I was only there very occasionally as these were my teenage years. By the time I visited ferry service was long gone and the steel frame concourse had a well worn appearance. During my time there it was a weekday only operation as I recall.
An arriving passenger would walk to the front of the train, and could turn left directly into an upper level of Harborside Terminal, which was a produce distribution terminal at that time. To the right were elevators to the H&M and stairs down to Montgomery Street. Christopher Columbus Drive is on the railroad alignment now. I have no recollection of the terminal building along the street so it was probably torn down by then. I believe ticket windows were still at street level however.
The end of each track was protected by a substantial steel bumper. One day near the end of steam operation in 1955 or 1956 the arriving Broker's K-4, with the coupler in the dropped position, hit the bumper hard enough to injure some passengers and photos were in the local paper. Note the P70 "Jersey Shore Commuter Club" was the regular east end car on the Broker but still had a clerestory roof. This is the car that survived in service until the end of the GG1s. After the K-4s no longer came east of Rahway BP20's (Baldwin Sharks) were the regular power.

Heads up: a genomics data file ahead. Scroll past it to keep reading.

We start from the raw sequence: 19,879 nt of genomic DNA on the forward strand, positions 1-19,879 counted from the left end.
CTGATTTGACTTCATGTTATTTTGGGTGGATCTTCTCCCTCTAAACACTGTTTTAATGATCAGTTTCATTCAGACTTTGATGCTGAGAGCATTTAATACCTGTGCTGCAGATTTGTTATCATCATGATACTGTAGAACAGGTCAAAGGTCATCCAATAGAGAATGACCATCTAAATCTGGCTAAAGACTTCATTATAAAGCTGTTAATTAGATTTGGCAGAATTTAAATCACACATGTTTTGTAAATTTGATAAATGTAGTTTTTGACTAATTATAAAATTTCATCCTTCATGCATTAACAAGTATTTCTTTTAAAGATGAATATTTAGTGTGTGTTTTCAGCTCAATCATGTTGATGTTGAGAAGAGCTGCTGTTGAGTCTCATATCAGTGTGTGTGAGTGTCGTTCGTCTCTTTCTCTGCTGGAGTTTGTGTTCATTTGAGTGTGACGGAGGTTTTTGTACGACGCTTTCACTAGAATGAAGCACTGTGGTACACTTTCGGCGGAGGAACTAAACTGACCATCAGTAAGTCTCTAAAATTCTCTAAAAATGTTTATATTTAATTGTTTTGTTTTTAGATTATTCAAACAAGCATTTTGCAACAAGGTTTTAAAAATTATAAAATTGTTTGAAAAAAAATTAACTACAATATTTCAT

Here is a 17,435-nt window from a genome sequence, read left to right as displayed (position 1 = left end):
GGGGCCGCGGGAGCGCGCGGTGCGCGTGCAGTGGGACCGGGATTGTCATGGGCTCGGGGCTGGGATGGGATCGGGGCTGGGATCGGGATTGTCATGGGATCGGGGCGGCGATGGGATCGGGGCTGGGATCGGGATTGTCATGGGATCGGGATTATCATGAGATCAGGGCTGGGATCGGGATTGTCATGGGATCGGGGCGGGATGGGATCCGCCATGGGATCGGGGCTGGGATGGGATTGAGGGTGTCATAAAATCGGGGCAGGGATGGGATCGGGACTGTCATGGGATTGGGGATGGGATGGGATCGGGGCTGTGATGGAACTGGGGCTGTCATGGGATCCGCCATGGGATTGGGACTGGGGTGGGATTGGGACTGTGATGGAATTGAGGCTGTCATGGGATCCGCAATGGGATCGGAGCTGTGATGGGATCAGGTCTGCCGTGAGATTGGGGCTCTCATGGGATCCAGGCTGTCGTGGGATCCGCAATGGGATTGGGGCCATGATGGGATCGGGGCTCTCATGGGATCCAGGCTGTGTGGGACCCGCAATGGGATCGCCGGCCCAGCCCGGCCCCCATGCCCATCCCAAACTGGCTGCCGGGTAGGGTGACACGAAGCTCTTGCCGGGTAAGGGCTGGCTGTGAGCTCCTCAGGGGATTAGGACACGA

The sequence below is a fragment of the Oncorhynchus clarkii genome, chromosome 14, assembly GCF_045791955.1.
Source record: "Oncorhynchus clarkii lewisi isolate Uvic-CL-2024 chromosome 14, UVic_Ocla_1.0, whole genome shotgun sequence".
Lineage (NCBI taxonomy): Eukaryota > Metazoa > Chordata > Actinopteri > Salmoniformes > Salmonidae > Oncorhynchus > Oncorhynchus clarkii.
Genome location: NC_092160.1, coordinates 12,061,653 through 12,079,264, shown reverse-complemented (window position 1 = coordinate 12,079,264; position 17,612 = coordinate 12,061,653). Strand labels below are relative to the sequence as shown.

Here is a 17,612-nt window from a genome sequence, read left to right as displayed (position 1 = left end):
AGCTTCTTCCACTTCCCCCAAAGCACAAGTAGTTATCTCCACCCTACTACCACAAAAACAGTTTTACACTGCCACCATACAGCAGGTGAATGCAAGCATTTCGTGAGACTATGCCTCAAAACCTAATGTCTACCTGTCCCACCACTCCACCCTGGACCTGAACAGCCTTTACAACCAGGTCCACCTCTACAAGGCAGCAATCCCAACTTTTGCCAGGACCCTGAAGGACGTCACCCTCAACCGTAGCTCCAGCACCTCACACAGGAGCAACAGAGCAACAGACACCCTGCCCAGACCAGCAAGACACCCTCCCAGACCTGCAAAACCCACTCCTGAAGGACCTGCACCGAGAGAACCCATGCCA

In front of each track were slots for steel train destination signs approximately 30" square that were painted red with gold letters outlined in black.
JACY tower was at the southeast corner of what is now Washington Street and Columbus Drive. From The terminal to Henderson Street, now Marin Boulevard, the raiilroad was on a fill, and then on a four track trestle to Brunswick Street where the abutment survives.
Just east of the tower was a ramp track where cars would be set out and picked up for the tractor operation that ran down Hudson Street to various industries.
Throughout the day the MUs stayed at the platforms but the K4 would run in reverse to Meadows Engine Terminal for service. About 3:30 or so I recall seeing it at Journal Square returning and running in reverse. I have no recollection how the train was switched out but I suspect an engine from adjacent Harsimus Cove did the honors.
One one occasion an extra made up of Pullmans from western roads was stored on the most northerly track. This was the first time I saw a Katy passenger car.